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Expert Financial Analysis and Reporting

Bristol-Myers Squibb: Disappointing Recent Press Release Causes Sharp Drop in Stock Price; I Remain at Buy (BMY, Buy, $49)

The New Press Release

Bristol-Myers Squibb’s stock declined from $55.49 at the close on Thursday January 19 to $49.23 at the close on Friday January 20. This was due to a terse press release on January 20th that read “Bristol-Myers Squibb Company announced today that it has decided not to pursue an accelerated regulatory pathway for the combination of Opdivo plus Yervoy in first-line non-small cell lung cancer (1st L NSCLC) in the U.S. based on a review of data available at this time. In order to protect the integrity of ongoing registrational studies, the company will not be providing additional details.”

The press release offers little information to interpret, but it appears to be the case that Opdivo may have failed to achieve a data hurdle (undisclosed) in the CHECKMATE-012 (CM-012) and CHECKMATE-568 (CM-568) trials. Many investors, including me, were hopeful/ optimistic that BMY could file for approval in 1st L NSCLC in 2H, 2017 based on combined data from both trials. This announcement appears to rule this possibility out.

Background on BMY’s Clinical Trial Strategy in 1st L NSCLC

Before I go into my investment opinion, let me review the clinical trial program of BMY. It is very important to understand that  BMY has underway a very large trial in 1st L NSCLC called CHECKMATE-227(CM-227) that is focusing on the role of the combination of Opdivo and Yervoy in this cancer stage. It also is conducting CM-012 and CM-568 that are non-randomized phase 2 trials of the combination of Opdivo and Yervoy in 1st L NSCLC.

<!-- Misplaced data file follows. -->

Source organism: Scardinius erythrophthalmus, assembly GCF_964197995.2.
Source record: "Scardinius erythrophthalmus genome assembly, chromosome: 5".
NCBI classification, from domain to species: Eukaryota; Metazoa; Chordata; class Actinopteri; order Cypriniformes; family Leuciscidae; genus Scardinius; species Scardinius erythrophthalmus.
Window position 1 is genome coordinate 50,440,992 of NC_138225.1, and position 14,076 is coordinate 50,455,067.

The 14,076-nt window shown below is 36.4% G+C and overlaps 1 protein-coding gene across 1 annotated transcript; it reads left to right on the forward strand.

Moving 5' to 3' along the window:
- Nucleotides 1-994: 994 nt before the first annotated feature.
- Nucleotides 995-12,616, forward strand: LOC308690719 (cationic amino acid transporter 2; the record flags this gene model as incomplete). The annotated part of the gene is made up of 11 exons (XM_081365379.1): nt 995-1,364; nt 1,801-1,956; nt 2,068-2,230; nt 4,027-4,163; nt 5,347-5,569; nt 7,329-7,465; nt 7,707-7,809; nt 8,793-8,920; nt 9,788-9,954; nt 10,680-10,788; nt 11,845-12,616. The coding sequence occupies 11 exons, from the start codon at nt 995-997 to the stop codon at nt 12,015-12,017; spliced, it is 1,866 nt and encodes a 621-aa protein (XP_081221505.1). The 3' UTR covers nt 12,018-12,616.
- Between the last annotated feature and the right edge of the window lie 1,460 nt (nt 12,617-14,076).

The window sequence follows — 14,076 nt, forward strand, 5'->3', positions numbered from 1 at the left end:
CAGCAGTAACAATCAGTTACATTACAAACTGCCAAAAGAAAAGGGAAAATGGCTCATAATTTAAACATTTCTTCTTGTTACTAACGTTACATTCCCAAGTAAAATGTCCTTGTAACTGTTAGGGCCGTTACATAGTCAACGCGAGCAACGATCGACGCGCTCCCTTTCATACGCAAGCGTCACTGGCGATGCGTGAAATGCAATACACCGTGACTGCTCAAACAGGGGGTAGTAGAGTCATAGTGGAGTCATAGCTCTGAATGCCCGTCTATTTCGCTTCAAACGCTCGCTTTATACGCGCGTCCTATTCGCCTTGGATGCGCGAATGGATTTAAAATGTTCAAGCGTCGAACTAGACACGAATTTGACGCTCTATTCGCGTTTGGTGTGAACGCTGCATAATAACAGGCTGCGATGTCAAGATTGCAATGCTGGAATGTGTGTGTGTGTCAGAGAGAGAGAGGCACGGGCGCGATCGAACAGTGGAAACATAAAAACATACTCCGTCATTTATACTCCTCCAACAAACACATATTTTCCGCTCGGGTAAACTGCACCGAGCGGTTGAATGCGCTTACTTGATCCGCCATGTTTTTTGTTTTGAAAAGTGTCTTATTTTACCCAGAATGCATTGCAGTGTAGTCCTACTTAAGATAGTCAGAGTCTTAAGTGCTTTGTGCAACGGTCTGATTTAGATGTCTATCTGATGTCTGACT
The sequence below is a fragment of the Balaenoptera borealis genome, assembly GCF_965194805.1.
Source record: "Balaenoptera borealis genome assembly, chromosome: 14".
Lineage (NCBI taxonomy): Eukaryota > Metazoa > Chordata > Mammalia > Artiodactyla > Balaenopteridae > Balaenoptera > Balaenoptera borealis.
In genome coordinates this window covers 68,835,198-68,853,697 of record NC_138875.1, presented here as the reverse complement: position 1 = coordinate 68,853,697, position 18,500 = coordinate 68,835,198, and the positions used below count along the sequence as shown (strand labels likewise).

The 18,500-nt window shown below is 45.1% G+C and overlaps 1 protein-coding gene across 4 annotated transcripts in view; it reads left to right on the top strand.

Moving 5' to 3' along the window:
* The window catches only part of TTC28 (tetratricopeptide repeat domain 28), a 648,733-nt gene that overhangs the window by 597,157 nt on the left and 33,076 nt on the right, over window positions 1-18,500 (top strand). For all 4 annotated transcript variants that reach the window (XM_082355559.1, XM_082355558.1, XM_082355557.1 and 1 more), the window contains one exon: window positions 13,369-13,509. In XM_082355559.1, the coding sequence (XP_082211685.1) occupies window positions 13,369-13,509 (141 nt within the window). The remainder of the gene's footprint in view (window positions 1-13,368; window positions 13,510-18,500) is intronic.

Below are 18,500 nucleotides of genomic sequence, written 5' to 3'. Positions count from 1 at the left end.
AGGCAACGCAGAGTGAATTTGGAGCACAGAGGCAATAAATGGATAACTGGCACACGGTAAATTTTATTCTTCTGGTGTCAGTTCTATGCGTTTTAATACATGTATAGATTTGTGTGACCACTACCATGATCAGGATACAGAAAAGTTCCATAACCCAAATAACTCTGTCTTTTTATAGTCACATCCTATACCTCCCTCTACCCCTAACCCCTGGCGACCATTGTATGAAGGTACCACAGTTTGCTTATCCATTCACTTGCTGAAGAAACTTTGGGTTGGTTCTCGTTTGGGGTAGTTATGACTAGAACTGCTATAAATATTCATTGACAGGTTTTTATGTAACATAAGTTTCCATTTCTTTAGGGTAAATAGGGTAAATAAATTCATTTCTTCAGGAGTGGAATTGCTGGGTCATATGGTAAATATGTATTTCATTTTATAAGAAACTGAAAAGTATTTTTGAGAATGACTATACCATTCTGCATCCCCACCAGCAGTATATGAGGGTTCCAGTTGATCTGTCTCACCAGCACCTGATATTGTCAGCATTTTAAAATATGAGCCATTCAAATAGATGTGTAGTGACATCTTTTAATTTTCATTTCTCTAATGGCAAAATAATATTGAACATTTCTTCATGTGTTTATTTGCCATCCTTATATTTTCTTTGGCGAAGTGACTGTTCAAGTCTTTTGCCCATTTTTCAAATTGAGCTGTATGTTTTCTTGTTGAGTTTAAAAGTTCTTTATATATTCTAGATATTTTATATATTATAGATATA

CM-227 is a large, randomized study that plans to enroll 2220 patients in a four armed trial in 1stL NSCLC. It compares: (1) Opdivo, (2) Opdivo plus Yervoy, (3) Opdivo plus chemotherapy and (4) chemotherapy. This is a landmark trial that should go a long way toward addressing the proper use of Opdivo (and comparable products) in 1st L NSCLC. BMY believes that Opdivo combined with Yervoy will be shown to be the superior treatment option.

The data from CM-227 is probably going to be released in 1H, 2018 and if BMY has to wait for this data, it would mean that approval of the Opdivo plus Yervoy combination (assuming success in the trial) could be obtained in 2H, 2018. It is possible that an interim look at this trial could lead to an earlier filing, but this is a long shot. BMY also added an arm to CM-568 that compares the combination of Opdivo, Yervoy and chemotherapy to chemotherapy alone. This also could lead to an earlier filing (an even longer longshot), but it is difficult to assign a probability to either occurrence.

The market now believes that Opdivo has fallen substantially behind Merck in the 1st L NSCLC market. Merck gained approval for Keytruda as monotherapy in October 2016 to treat patients with PD-L1 expression > 50%; such patients account for about 25% of the 1st L NSCLC. Merck then announced on January 10th that the FDA had accepted a sBLA filing for the combination of Keytruda and chemotherapy that presumably will address most of the market. The filing was assigned a priority review by the FDA and a PDUFA date of May 10, 2017. The filing was based on data from a small data set (123 patients) from one cohort of a phase 2 trial. I will discuss this shortly.

Investment Opinion